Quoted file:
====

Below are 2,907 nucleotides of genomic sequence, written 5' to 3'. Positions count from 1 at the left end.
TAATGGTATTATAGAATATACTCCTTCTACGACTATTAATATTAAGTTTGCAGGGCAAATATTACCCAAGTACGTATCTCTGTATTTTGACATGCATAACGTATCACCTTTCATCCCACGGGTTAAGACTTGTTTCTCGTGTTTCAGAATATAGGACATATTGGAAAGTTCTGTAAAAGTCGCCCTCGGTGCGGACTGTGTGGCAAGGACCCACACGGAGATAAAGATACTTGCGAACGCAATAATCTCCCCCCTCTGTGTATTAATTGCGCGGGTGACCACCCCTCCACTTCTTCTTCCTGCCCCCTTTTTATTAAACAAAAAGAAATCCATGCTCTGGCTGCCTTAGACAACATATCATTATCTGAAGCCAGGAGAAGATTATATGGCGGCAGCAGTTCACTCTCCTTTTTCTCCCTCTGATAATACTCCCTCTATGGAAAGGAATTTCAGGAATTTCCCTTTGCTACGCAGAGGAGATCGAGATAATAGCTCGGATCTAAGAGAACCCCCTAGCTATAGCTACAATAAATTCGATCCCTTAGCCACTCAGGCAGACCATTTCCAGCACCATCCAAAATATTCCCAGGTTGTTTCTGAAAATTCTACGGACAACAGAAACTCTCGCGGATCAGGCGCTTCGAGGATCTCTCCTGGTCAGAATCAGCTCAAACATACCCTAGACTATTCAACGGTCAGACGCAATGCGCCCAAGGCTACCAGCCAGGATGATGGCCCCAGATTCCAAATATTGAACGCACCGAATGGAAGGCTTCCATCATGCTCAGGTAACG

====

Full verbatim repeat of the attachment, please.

Below are 2,907 nucleotides of genomic sequence, written 5' to 3'. Positions count from 1 at the left end.
TAATGGTATTATAGAATATACTCCTTCTACGACTATTAATATTAAGTTTGCAGGGCAAATATTACCCAAGTACGTATCTCTGTATTTTGACATGCATAACGTATCACCTTTCATCCCACGGGTTAAGACTTGTTTCTCGTGTTTCAGAATATAGGACATATTGGAAAGTTCTGTAAAAGTCGCCCTCGGTGCGGACTGTGTGGCAAGGACCCACACGGAGATAAAGATACTTGCGAACGCAATAATCTCCCCCCTCTGTGTATTAATTGCGCGGGTGACCACCCCTCCACTTCTTCTTCCTGCCCCCTTTTTATTAAACAAAAAGAAATCCATGCTCTGGCTGCCTTAGACAACATATCATTATCTGAAGCCAGGAGAAGATTATATGGCGGCAGCAGTTCACTCTCCTTTTTCTCCCTCTGATAATACTCCCTCTATGGAAAGGAATTTCAGGAATTTCCCTTTGCTACGCAGAGGAGATCGAGATAATAGCTCGGATCTAAGAGAACCCCCTAGCTATAGCTACAATAAATTCGATCCCTTAGCCACTCAGGCAGACCATTTCCAGCACCATCCAAAATATTCCCAGGTTGTTTCTGAAAATTCTACGGACAACAGAAACTCTCGCGGATCAGGCGCTTCGAGGATCTCTCCTGGTCAGAATCAGCTCAAACATACCCTAGACTATTCAACGGTCAGACGCAATGCGCCCAAGGCTACCAGCCAGGATGATGGCCCCAGATTCCAAATATTGAACGCACCGAATGGAAGGCTTCCATCATGCTCAGGTAACG